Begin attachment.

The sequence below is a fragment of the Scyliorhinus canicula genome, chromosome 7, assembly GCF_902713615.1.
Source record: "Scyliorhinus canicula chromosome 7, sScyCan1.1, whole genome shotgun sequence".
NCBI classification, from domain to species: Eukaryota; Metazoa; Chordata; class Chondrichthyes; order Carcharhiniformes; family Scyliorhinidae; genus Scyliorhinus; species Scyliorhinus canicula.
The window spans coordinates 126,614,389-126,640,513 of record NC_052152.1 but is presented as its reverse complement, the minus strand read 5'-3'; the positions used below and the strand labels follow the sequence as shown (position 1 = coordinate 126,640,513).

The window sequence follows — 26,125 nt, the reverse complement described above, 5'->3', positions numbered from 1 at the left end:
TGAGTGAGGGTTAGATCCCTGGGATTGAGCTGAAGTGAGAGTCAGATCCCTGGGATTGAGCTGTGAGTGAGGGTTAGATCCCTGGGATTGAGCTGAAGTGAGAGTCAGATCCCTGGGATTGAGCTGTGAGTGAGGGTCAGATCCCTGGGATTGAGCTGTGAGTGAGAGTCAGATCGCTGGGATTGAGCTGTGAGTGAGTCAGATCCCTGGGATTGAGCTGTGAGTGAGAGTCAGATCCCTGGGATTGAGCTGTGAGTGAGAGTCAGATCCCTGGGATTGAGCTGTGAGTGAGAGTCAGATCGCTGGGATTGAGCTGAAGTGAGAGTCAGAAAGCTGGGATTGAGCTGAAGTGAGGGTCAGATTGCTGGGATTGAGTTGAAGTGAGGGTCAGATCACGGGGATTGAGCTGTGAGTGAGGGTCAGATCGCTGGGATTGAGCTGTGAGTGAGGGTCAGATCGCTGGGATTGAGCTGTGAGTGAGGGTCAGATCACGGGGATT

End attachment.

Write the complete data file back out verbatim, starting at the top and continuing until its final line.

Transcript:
The sequence below is a fragment of the Scyliorhinus canicula genome, chromosome 7, assembly GCF_902713615.1.
Source record: "Scyliorhinus canicula chromosome 7, sScyCan1.1, whole genome shotgun sequence".
NCBI classification, from domain to species: Eukaryota; Metazoa; Chordata; class Chondrichthyes; order Carcharhiniformes; family Scyliorhinidae; genus Scyliorhinus; species Scyliorhinus canicula.
The window spans coordinates 126,614,389-126,640,513 of record NC_052152.1 but is presented as its reverse complement, the minus strand read 5'-3'; the positions used below and the strand labels follow the sequence as shown (position 1 = coordinate 126,640,513).

The window sequence follows — 26,125 nt, the reverse complement described above, 5'->3', positions numbered from 1 at the left end:
TGAGTGAGGGTTAGATCCCTGGGATTGAGCTGAAGTGAGAGTCAGATCCCTGGGATTGAGCTGTGAGTGAGGGTTAGATCCCTGGGATTGAGCTGAAGTGAGAGTCAGATCCCTGGGATTGAGCTGTGAGTGAGGGTCAGATCCCTGGGATTGAGCTGTGAGTGAGAGTCAGATCGCTGGGATTGAGCTGTGAGTGAGTCAGATCCCTGGGATTGAGCTGTGAGTGAGAGTCAGATCCCTGGGATTGAGCTGTGAGTGAGAGTCAGATCCCTGGGATTGAGCTGTGAGTGAGAGTCAGATCGCTGGGATTGAGCTGAAGTGAGAGTCAGAAAGCTGGGATTGAGCTGAAGTGAGGGTCAGATTGCTGGGATTGAGTTGAAGTGAGGGTCAGATCACGGGGATTGAGCTGTGAGTGAGGGTCAGATCGCTGGGATTGAGCTGTGAGTGAGGGTCAGATCGCTGGGATTGAGCTGTGAGTGAGGGTCAGATCACGGGGATT